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Ali Sonboly: Munich Gunman Planned Attack for Year


David Ali Sonboly, the teenager who killed nine people in Munich on July 22, had been planning his attack for a year, German authorities say.

The 18-year-old, who killed himself after the attack, had a Glock pistol that police believes he may have bought on the so-called dark net.

Meanwhile police in Munich have announced the arrest of a 16-year-old Aghan friend of David Ali Sonboly.

They say he is under investigation for not reporting Ali Sonboly’s plans.

“There is a suspicion that the 16-year-old is a possible tacit accomplice to the attack,” a statement on Munich police’s Facebook page says.

The statement goes on to say that the youth reported to police immediately after the shooting on July 22, and was interviewed as somebody with a connection to Ali Sonboly.

In the course of the interviews, they discovered discrepancies in his statements.

Police say they are now investigating the teenager on suspicion of failing to report a planned crime.

The investigations will have to show to what extent he was responsible for a Facebook post inviting people to meet at a cinema complex near the main railway station in Munich.Ali Sonboly Munich attacker

Ali Sonboly himself had put up a Facebook post before his attack, inviting people to come to the McDonald’s restaurant where the shooting began.

Seven of the dead in the shooting at the Olympia shopping centre were teenagers – two Turks, two Germans, a Hungarian, a Greek and a Kosovan.

A further 35 people were injured, but only four of them have bullet wounds – many were hit fleeing the scene.

According to the state government officials, the victims of the attack had not been specifically targeted and were not classmates of the gunman.

Also they did not include three youths allegedly involved in bullying Ali Sonboly when he was at school.

Head of Bavaria’s criminal police Robert Heimberger said Ali Sonboly had been planning the attack since he paid a visit last year to the town of Winnenden – the scene of a previous school shooting in 2009 – and took photographs.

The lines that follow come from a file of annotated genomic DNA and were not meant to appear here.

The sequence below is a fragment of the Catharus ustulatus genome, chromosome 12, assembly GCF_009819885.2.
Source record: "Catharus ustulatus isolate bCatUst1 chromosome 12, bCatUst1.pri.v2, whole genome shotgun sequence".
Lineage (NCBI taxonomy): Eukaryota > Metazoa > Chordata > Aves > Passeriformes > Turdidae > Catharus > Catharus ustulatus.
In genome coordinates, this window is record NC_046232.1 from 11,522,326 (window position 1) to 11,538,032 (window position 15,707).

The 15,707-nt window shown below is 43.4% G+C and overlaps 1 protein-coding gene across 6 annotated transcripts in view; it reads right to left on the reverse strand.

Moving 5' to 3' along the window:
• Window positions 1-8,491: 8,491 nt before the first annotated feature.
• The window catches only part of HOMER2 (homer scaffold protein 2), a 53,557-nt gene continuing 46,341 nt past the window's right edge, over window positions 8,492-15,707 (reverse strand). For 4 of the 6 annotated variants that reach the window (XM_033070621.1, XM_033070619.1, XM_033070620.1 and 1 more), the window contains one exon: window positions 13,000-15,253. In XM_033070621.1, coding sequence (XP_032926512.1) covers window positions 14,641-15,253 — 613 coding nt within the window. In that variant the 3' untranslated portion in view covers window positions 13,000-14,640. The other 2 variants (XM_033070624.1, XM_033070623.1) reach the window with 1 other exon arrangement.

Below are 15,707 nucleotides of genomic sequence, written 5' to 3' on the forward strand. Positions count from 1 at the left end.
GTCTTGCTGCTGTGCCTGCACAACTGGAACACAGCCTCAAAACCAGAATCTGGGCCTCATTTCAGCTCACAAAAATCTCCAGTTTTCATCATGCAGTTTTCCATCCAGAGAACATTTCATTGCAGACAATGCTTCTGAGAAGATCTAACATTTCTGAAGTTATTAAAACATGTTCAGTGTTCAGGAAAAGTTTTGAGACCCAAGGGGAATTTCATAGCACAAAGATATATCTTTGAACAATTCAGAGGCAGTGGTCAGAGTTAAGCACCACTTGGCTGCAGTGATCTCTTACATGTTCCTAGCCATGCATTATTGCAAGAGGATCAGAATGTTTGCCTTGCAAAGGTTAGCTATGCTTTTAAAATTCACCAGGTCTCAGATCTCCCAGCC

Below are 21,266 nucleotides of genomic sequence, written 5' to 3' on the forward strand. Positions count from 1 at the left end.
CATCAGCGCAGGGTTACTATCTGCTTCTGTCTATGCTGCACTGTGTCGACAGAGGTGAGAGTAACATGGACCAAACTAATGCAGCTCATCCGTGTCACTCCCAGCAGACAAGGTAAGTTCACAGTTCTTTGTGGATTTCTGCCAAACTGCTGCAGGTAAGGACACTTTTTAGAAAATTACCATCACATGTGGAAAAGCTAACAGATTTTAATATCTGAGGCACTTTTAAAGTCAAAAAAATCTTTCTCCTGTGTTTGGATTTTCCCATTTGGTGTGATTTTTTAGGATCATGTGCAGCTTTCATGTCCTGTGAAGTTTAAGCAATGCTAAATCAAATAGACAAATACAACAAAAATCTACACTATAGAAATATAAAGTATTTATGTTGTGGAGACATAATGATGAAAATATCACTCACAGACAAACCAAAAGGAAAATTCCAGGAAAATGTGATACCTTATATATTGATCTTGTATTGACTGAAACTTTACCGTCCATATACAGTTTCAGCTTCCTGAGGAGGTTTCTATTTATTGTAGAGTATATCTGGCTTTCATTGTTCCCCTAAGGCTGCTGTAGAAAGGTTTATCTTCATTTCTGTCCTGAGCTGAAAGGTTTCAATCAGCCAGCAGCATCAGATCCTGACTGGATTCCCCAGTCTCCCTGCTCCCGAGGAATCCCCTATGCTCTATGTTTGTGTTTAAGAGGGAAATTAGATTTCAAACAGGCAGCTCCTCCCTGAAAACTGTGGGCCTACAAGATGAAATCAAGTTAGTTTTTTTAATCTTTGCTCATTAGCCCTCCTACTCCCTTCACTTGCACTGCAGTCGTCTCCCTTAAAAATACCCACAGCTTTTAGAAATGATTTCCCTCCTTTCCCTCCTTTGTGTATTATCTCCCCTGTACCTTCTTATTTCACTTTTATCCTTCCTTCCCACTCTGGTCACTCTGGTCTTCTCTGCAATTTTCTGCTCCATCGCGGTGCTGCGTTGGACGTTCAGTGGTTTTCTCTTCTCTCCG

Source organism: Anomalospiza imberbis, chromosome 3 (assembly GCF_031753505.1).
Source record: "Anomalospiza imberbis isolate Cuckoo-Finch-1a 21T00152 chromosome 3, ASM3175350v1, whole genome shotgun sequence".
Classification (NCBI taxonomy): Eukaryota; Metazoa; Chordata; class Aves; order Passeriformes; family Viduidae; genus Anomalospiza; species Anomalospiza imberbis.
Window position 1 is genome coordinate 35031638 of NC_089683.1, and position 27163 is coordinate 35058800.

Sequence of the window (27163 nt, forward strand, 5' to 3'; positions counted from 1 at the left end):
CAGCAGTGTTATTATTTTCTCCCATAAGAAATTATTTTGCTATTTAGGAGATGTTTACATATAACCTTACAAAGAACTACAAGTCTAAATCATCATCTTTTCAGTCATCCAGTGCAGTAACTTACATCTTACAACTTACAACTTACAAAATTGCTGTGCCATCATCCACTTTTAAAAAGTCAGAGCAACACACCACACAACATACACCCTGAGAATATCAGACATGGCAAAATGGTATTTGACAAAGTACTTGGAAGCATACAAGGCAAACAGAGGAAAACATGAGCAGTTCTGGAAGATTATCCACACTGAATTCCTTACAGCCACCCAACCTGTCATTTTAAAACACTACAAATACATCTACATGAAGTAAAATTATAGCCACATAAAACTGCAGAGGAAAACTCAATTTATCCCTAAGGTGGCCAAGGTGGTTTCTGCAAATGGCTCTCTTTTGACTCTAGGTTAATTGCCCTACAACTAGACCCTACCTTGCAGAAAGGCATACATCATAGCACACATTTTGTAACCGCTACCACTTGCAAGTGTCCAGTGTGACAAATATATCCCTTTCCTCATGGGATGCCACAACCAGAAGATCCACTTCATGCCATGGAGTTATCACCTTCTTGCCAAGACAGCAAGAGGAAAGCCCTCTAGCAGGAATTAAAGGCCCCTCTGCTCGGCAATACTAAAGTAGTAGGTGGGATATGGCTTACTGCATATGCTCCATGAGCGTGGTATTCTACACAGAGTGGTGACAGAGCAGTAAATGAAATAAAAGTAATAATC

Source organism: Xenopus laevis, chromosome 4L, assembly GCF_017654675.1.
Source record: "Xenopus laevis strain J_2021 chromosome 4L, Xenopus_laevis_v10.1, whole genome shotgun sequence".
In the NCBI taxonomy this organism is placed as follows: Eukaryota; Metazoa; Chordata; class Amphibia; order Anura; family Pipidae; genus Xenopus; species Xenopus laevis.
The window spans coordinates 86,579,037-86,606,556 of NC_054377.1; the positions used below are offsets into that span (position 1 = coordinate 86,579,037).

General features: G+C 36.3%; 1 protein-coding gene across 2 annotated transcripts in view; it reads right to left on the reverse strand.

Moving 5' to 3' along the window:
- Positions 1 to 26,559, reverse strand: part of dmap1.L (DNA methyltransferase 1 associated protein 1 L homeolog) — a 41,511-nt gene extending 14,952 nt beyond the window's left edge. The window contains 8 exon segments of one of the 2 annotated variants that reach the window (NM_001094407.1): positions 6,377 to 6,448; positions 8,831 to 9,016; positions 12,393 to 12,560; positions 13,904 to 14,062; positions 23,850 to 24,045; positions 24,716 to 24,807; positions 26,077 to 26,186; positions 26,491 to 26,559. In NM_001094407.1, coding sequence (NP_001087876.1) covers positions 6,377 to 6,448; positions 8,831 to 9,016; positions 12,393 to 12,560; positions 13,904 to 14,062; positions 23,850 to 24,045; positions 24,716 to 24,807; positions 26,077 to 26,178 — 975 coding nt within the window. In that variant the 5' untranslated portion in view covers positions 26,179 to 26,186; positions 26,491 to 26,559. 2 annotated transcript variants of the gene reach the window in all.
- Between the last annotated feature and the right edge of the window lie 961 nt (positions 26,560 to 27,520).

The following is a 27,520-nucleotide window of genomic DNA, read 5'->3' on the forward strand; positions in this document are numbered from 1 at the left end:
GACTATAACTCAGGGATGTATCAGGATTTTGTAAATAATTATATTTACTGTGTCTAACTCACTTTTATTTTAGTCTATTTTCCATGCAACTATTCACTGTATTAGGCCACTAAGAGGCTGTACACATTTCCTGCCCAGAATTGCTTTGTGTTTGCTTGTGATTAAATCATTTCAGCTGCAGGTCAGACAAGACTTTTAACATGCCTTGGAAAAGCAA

Robert Heimberger said it was likely the Glock pistol – which had been reactivated – was bought on the “dark net” market, an area accessible only with the use of special software. It had been a theatre prop.

Ali Sonboly was said to be a keen player of “first-person shooter” video games.

Robert Heimberger added that the parents of the gunman remained in shock and were not able to be interviewed.

He also said police had not found the manifesto of Norwegian mass killer Anders Behring Breivik when they searched Ali Sonboly’s room at his parents’ flat.

A day earlier, officials had raised the possibility of a link to Anders Breivik, whose own attack was carried out five years earlier to the day.

As to Ali Sonboly’s state of mind, a spokesman for the Munich prosecutors’ office told a news conference that the gunman had spent two months as an inpatient at a mental care facility in 2015 and was afterwards treated as an outpatient.

“The suspect had fears of contact with others” and also depression, Thomas Steinkraus-Koch said.

However, there was no evidence of any political motivation.

Senior German politicians have called for tighter controls on the sale of guns in the wake of the shooting at the Olympia shopping centre.

Munich’s police chief has urged the media to respect the privacy of those affected by the attack on July 25, when schools reopen.

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